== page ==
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Friday, Jan 09, 2004

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FMCGs: Cuts both ways

Aarati Krishnan

IT APPEARS to be a mixed blessing for companies operating in the fast moving consumer goods (FMCG) segment. Companies manufacturing soaps, detergents, shampoos and personal products, such as Hindustan Lever, Colgate Palmolive India, P&G, Gillette and Godrej Consumer, will stand to gain from the reduction in input costs brought on by the lower effective import duties on a range of raw materials.

With the peak Customs duty down from 25 per cent to 20 per cent, the effective import duty on inputs such as surfacants, linear alkyl benzene and oleochemicals will be pegged down, from 50.8 per cent to 39.2 per cent.

This may provide some succour to the players at a time when input prices have been on a sharp upward spiral. Intense competition has forced most of these FMCG players to either hold selling prices, or effect reductions in the current year, impeding their pricing power. But for those who derive a significant part of their revenues from toilet soaps (Godrej Consumer and to a lesser extent HLL), any hike in the Customs duty on crude palm oil and crude palm stearine from the current 30 per cent to 65 per cent, mooted this week by the Food Ministry, may prove a big dampener, if implemented.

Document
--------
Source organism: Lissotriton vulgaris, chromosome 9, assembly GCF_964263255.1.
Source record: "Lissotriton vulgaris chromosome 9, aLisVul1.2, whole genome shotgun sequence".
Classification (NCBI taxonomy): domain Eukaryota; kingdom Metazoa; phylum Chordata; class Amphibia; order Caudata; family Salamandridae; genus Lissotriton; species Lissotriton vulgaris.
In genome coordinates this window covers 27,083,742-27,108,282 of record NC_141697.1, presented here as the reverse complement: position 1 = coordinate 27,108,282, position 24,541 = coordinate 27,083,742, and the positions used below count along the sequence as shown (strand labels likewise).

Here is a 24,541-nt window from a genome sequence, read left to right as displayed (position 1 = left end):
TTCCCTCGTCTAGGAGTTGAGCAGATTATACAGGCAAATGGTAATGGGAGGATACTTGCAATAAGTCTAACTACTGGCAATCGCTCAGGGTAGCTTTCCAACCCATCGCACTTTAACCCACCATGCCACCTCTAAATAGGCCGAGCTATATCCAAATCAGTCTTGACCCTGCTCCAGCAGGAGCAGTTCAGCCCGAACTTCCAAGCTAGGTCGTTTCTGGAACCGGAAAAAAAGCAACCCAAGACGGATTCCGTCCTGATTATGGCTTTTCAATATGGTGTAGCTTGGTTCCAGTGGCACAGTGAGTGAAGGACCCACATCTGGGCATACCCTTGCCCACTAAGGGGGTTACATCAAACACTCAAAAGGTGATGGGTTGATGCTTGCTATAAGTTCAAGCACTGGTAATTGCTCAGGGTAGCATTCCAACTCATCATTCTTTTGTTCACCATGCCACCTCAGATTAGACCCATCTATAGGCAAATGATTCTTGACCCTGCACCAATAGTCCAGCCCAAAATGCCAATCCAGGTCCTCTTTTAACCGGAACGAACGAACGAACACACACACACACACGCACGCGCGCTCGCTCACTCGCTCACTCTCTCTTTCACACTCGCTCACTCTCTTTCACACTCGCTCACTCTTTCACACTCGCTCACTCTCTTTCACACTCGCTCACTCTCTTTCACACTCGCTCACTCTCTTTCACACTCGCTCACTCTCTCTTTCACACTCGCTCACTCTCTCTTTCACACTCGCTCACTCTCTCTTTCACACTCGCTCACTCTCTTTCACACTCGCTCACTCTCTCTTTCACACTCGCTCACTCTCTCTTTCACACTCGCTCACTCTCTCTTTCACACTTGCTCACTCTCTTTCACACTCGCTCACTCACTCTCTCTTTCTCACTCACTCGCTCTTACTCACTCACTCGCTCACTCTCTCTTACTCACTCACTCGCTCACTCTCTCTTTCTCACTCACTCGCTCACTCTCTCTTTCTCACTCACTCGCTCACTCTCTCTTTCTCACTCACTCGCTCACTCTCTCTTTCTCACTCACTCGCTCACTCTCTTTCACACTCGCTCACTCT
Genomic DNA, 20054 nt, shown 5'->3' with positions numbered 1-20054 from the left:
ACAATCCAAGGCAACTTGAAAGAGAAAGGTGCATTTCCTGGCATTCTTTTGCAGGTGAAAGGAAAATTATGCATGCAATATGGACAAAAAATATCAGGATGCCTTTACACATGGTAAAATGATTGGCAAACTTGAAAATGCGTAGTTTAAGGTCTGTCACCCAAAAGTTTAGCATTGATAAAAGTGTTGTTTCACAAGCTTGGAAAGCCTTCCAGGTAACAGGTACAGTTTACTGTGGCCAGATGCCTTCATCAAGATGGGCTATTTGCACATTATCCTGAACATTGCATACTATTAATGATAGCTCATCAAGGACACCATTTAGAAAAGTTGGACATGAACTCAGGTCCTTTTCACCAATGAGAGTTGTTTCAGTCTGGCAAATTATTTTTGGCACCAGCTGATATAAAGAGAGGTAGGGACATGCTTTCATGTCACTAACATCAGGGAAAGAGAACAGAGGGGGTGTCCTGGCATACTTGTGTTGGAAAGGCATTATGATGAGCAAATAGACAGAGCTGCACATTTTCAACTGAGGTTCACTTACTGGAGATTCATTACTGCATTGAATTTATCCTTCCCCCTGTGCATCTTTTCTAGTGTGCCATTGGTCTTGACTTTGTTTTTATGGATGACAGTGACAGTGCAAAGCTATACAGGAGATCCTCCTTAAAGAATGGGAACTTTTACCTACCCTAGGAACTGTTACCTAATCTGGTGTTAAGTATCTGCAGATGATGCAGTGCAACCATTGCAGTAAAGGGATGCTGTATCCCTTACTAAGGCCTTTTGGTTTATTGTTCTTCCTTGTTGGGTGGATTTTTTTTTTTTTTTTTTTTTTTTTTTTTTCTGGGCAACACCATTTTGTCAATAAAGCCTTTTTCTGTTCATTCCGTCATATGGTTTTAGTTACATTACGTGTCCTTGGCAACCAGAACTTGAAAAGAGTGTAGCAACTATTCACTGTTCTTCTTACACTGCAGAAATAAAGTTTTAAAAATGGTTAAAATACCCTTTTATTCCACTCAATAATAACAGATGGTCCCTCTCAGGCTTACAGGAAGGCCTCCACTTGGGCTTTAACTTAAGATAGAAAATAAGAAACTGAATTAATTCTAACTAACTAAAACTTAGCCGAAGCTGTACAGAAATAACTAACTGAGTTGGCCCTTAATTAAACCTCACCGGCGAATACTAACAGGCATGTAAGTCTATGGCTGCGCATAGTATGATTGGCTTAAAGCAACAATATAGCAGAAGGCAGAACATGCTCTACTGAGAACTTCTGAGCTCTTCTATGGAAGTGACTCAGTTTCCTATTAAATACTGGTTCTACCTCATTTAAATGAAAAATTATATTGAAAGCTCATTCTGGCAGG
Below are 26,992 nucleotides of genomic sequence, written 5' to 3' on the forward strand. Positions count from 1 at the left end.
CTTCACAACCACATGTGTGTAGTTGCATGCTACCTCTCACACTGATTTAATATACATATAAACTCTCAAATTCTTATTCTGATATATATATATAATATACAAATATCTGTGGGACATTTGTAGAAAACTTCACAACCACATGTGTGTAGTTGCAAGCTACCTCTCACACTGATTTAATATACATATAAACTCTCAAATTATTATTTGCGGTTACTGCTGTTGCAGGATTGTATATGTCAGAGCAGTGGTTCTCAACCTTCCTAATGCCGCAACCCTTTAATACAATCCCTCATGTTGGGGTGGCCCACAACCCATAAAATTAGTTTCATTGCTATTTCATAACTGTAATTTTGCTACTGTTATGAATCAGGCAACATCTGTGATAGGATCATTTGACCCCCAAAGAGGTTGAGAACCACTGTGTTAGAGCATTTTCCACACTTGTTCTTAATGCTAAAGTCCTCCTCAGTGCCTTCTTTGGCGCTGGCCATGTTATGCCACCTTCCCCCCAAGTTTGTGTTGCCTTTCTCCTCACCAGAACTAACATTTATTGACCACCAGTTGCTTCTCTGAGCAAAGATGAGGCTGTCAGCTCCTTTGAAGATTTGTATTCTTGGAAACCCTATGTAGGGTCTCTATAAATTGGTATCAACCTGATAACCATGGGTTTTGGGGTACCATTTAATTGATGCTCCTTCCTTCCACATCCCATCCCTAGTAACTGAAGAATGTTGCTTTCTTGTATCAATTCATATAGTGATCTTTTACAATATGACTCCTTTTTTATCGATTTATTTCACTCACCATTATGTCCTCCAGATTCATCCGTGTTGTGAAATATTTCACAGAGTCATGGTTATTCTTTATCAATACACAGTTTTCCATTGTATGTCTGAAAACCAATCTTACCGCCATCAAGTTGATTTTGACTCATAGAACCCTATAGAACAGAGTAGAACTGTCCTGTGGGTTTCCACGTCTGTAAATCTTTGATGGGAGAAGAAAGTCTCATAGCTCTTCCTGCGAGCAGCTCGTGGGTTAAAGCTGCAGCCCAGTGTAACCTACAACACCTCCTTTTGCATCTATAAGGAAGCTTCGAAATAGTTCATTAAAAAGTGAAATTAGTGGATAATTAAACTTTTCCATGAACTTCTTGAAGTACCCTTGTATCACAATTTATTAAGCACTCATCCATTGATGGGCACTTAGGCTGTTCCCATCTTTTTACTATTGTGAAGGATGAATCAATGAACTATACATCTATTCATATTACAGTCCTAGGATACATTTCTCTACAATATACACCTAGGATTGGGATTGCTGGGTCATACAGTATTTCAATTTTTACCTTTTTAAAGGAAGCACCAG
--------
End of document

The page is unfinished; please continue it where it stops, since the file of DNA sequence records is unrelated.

Since most FMCG products are subject to the peak rate of Customs duty, this move may bring down some of the barriers against import competition. But this may prove more of an opportunity than a threat to the multinational players.

There is already a trend of companies sourcing premium FMCG products for the Indian markets from South-East Asia, and this reduction in import duties may make it cheaper for companies to do this.

Dairy and agricultural products are outside the purview of this reduction, so it may be status quo for companies in the food processing sector, such as Nestle India and Britannia for their packaged food or dairy products.

But there may be an indirect impact on FMCG companies from the current proposals. A significant reduction in the selling prices of products such as computers, mobile phones and durables may not augur well for the FMCG industry.

For this may only accelerate the trend of diversion of consumer spending from FMCGs to other big-ticket purchases, leaving consumers with a smaller budget for their grocery purchases.

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